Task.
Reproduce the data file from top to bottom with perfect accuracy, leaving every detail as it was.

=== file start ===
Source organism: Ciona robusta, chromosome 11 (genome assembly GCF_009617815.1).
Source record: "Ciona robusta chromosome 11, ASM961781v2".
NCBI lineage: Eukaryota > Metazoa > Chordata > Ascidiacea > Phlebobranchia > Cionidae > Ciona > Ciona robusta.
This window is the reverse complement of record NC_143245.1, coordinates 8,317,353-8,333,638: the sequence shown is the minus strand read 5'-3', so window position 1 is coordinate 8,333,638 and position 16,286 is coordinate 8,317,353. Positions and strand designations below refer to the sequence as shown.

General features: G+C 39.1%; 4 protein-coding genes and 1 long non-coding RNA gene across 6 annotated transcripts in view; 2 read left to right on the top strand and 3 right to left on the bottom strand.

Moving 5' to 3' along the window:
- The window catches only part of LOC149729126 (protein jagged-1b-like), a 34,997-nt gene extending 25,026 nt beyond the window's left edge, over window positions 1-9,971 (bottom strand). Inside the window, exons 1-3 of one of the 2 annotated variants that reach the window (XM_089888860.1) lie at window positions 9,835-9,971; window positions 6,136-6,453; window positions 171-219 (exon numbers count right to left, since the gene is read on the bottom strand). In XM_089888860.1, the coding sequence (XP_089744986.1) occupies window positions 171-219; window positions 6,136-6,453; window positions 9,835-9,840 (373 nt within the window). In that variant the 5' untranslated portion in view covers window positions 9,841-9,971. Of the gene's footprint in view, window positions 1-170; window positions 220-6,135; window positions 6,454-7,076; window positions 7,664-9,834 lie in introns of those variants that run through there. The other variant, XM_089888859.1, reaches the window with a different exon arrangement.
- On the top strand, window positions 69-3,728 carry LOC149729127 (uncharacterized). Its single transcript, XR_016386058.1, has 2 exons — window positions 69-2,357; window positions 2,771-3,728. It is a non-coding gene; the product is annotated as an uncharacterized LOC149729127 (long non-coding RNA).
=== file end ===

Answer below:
Source organism: Ciona robusta, chromosome 11 (genome assembly GCF_009617815.1).
Source record: "Ciona robusta chromosome 11, ASM961781v2".
NCBI lineage: Eukaryota > Metazoa > Chordata > Ascidiacea > Phlebobranchia > Cionidae > Ciona > Ciona robusta.
This window is the reverse complement of record NC_143245.1, coordinates 8,317,353-8,333,638: the sequence shown is the minus strand read 5'-3', so window position 1 is coordinate 8,333,638 and position 16,286 is coordinate 8,317,353. Positions and strand designations below refer to the sequence as shown.

General features: G+C 39.1%; 4 protein-coding genes and 1 long non-coding RNA gene across 6 annotated transcripts in view; 2 read left to right on the top strand and 3 right to left on the bottom strand.

Moving 5' to 3' along the window:
- The window catches only part of LOC149729126 (protein jagged-1b-like), a 34,997-nt gene extending 25,026 nt beyond the window's left edge, over window positions 1-9,971 (bottom strand). Inside the window, exons 1-3 of one of the 2 annotated variants that reach the window (XM_089888860.1) lie at window positions 9,835-9,971; window positions 6,136-6,453; window positions 171-219 (exon numbers count right to left, since the gene is read on the bottom strand). In XM_089888860.1, the coding sequence (XP_089744986.1) occupies window positions 171-219; window positions 6,136-6,453; window positions 9,835-9,840 (373 nt within the window). In that variant the 5' untranslated portion in view covers window positions 9,841-9,971. Of the gene's footprint in view, window positions 1-170; window positions 220-6,135; window positions 6,454-7,076; window positions 7,664-9,834 lie in introns of those variants that run through there. The other variant, XM_089888859.1, reaches the window with a different exon arrangement.
- On the top strand, window positions 69-3,728 carry LOC149729127 (uncharacterized). Its single transcript, XR_016386058.1, has 2 exons — window positions 69-2,357; window positions 2,771-3,728. It is a non-coding gene; the product is annotated as an uncharacterized LOC149729127 (long non-coding RNA).